Around the edge of the A110 are buttons for tuning it on and off as well as increasing or decreasing the volume. Its array of ports is a huge step up from the Galaxy Tab, IdeaPad or Nexus 7 with Micro USB, Micro HDMI and headphone connections. It worked well with the Lab’s Epson MG-50 projector and connected easily with a desktop PC for moving files onto and off of the slate.
On top of using cables, the slate comes with 802.11n WiFi and Bluetooth. It was able to connect with all of our classroom peripherals except the memory key because it didn’t come with a Micro USB adapter.
It all adds up to a top ranked Android tablet that scored 10,484 on the Antutu Performance Benchmark, just behind the Nexus 7, which has a slightly faster processor. Still, its performance potential is roughly three-times higher than either the Kurio 7 or the IdeaPad and twice that of the Galaxy. The system was able to stay connected with the Lab’s WiFi router up to 105-feet away, tying for the long-distance lead with the IdeaPad. This makes it a good choice for schools with spotty WiFi coverage.
With a 3,420 milli-amp hour battery pack, the A110 was able to run for 5 hours and 30 minutes of constantly playing YouTube videos. While it was three hours off the pace set by the Nexus 7, it should be more than enough for a full day of schoolwork.
The system comes with a good mix of programs that are pre-loaded and ready for classroom use. In addition to Movie Studio, it has Google’s Currents as well as Play Books and Magazines apps.
With a 1-year warranty, the Iconia Tab A110 has a list price of $230, but if you shop around you'll find it for about $200, putting it in a tie with the Nexus 7 and Galaxy Tab 2. On the other hand, it is the only one of the three that can connect with a projector on its own. It is more than worth it because the Iconia Tab A110 does so many things in the classroom and does them effortlessly.
+ Latest software
+ Reasonable size and weight
+ Good assortment of ports
+ Doesn’t wobble
- No rear camera
Google Nexus 7
Made by Asus, Google’s Nexus 7 makes a virtue out of being small, light and powerful, but this is at the expense of its flexibility in the classroom. That’s because the slate lacks any way of projecting its contents onto a classroom screen, making it better for students than teachers.
Its size and shape are extremely impressive at 0.4- by 4.7- by 7.7-inches, making it only slightly larger than the Galaxy Tab 2. The black tablet has a silver band of edging around it and a thoughtful rubberized back that makes it easy to grip. Its rounded back suffers from a slight wobble when used on a tabletop.
At 11.9-ounces, the Nexus 7 sets the pace on weight, making it the least tiresome to hold for long periods. It’s the featherweight champ that is a few tenths of an ounce lighter than the Galaxy Tab 2 but nearly 2-ounces lighter than the Iconia Tab A110 or the IdeaPad.
The center of attention for the Nexus 7 is its superb screen. It may match the others with a 7-inch diagonal display, but it can show 1,280 by 800 resolution, making it the sharpest view around. Its bezel has a slight lip and, like the A110, it only has a front camera.
Unlike the Kurio 7, the Nexus 7 lacks the three dedicated Android buttons, preferring to use the screen controls, so you’ll need to tap the button images on the screen. It has an on/off button as well as ones for adjusting the volume.
Based on multitouch capacitive technology the display responds to 10 separate finger inputs, can use complex gestures and worked well with a Wacom Bamboo stylus. We used it for navigating within online magazines, drawing triangles for a math lesson and showing how a chemical reaction works.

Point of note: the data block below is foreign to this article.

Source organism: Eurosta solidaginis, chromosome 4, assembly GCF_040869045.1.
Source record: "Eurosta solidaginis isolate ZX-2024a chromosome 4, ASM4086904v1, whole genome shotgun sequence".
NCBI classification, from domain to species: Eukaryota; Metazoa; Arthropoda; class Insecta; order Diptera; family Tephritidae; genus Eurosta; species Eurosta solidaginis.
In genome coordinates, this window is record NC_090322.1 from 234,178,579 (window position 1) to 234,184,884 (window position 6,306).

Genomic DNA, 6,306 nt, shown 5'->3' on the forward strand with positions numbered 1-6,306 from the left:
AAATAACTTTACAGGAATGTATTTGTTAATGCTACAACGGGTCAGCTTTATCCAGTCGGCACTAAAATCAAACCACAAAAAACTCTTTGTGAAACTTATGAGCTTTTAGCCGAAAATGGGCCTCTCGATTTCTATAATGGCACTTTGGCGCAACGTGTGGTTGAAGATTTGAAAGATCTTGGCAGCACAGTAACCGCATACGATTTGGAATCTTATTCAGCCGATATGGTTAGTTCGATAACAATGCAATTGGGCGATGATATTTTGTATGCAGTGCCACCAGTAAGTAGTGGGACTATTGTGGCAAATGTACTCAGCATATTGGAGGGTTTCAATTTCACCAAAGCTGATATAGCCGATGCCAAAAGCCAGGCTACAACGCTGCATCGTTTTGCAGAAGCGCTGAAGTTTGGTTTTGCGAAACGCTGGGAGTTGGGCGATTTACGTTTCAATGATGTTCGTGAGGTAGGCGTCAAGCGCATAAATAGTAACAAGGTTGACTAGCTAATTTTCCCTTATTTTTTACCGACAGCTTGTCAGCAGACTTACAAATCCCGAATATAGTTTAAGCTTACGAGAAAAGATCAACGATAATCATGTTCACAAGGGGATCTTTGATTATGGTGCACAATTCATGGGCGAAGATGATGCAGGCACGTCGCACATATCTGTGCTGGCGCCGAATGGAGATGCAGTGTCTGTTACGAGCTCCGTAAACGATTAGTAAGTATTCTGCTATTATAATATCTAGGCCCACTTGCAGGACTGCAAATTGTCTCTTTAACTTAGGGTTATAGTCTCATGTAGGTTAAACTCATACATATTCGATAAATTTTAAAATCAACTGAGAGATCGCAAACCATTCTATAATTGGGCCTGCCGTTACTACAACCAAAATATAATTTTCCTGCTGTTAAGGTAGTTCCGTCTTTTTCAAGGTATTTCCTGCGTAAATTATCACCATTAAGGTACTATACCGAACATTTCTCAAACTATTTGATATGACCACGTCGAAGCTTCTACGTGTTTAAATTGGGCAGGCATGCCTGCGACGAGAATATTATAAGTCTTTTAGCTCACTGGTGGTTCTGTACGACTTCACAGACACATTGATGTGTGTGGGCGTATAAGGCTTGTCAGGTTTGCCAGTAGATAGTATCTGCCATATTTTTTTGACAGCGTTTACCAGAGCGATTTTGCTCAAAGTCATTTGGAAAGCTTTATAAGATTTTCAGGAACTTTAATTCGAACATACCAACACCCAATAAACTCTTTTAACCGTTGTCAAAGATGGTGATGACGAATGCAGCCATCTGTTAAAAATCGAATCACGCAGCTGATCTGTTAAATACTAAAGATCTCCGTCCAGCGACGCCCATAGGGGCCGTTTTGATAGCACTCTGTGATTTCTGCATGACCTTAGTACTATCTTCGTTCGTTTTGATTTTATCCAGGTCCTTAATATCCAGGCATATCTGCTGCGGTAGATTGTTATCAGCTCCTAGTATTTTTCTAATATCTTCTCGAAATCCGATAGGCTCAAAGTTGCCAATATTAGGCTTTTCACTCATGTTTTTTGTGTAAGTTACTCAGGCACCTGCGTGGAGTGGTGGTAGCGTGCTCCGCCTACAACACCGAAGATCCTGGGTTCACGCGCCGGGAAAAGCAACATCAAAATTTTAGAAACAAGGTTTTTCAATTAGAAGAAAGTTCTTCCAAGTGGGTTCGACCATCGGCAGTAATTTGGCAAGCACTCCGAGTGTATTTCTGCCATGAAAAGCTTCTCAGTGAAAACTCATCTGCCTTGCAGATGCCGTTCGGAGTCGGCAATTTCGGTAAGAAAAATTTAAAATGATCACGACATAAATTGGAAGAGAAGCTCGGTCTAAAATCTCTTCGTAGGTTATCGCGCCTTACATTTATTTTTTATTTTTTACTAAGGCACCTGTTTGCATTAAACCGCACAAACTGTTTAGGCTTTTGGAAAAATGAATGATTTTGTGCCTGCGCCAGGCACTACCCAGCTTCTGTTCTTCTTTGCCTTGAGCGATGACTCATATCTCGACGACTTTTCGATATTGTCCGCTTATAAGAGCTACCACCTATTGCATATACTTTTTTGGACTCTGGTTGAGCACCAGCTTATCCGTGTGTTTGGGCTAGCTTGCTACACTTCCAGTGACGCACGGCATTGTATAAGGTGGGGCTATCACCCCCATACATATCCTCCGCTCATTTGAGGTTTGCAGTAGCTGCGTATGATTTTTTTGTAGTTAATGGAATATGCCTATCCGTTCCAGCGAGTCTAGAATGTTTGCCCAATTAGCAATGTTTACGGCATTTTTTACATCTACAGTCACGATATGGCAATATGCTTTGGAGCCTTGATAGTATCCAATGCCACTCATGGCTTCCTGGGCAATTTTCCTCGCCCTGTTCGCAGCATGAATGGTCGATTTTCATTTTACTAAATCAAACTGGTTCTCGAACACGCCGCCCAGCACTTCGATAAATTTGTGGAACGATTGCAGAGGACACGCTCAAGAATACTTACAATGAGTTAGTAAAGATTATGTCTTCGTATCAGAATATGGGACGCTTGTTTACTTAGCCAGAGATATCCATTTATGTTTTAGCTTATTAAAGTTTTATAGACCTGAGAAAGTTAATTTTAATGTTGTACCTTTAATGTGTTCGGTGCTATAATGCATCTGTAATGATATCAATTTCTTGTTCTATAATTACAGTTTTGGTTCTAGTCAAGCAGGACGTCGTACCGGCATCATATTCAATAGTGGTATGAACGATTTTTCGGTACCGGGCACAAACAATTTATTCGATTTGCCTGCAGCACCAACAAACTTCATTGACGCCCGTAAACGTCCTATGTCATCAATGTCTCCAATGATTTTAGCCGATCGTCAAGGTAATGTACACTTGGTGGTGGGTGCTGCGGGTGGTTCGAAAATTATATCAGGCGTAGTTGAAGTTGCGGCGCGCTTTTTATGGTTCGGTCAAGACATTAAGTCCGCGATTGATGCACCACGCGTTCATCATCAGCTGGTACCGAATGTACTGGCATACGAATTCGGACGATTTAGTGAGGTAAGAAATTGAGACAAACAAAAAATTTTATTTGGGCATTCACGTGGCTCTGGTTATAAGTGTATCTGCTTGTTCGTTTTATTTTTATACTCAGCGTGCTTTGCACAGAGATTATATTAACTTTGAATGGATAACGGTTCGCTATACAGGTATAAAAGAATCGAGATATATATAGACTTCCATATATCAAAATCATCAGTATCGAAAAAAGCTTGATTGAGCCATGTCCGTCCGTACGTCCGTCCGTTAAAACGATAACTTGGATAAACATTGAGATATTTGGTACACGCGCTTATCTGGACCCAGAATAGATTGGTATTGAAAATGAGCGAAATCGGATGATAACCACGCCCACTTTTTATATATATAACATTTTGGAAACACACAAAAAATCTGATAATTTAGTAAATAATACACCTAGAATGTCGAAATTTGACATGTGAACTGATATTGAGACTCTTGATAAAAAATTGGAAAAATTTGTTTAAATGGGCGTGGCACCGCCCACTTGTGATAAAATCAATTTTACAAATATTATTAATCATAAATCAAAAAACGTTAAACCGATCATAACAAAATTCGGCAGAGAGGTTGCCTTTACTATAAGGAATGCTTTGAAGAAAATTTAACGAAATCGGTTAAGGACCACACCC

As good as the Nexus 7 is, it can’t drive a projector or monitor. That’s because it doesn’t have the HDMI connection that many of the others have and it doesn’t work with a USB-MHL projector adapter. This leaves the Google slate mainly for use by students.
It does have a Micro USB port as well as one for headphones, but that’s it. There’s no Micro SD card slot for boosting its storage from the included 16GB. Like all the others, except for the IdeaPad, the Nexus 7 comes with 1GB of RAM. The system includes Bluetooth and 802.11n WiFi and was able to stay in touch with the Lab’s router 100-feet away, just short of the best.
There is one thing that the Nexus 7 excels at: raw performance. It’s 1.3GHz Nvidia Tegra 3 processor is the most powerful available in this class of computer and it includes the same 12-core graphics engine as used on the Iconia Tab A110. This pushed the Nexus 7 to excel with an Antutu Benchmark score of 10,629, marginally faster than the Iconia A110 but more than three times higher than that of the IdeaPad or the Kurio 7.
This high flying was not at the expense of battery life because the system’s 4,325 milli-amp hour battery pack, the Nexus 7 was able to run for 8 hours and 40 minutes on a charge while continuously playing YouTube videos. It was just ahead of the Galaxy Tab 2 and could run for two schooldays on a charge.
With the latest Android 4.2.1 software, the Nexus 7 matches the Iconia A110. It comes with a good mix of apps, including Play Books and Magazines.
While we like the size and weight of the Nexus 7 and are impressed with its performance and battery life, it has one glaring shortcoming: it can’t be used with a projector.
+ Top performance
+ Small and light
+ Excellent battery life
+ Up-to-date software
+ High-resolution screen
- No flash card reader
- Lacks HDMI port for projector
KD Interactive Kurio 7
The Kurio 7 is the rare digital device available today that has been designed for use by kids. It comes with protective bumpers, and has exactly the right software included, but gets to its enviable price tag by skimping in too many places.
At 0.5- by 4.8- by 7.7-inches, the Kurio 7 is the biggest of the five, and is nearly one-quarter larger than the slim Galaxy Tab 2. Its 12.6-ounce weight is right in the middle of this group. On the other hand, the Kurio 7’s back is rounded and it wobbles when used on a table top.
While you can buy protective cases for all of the others, the Kurio includes a silicone plastic bumper case that gives it a soft feel, makes it harder to drop and protects everything but its screen. It adds another 7 ounces to its heft, bringing the total to over a pound.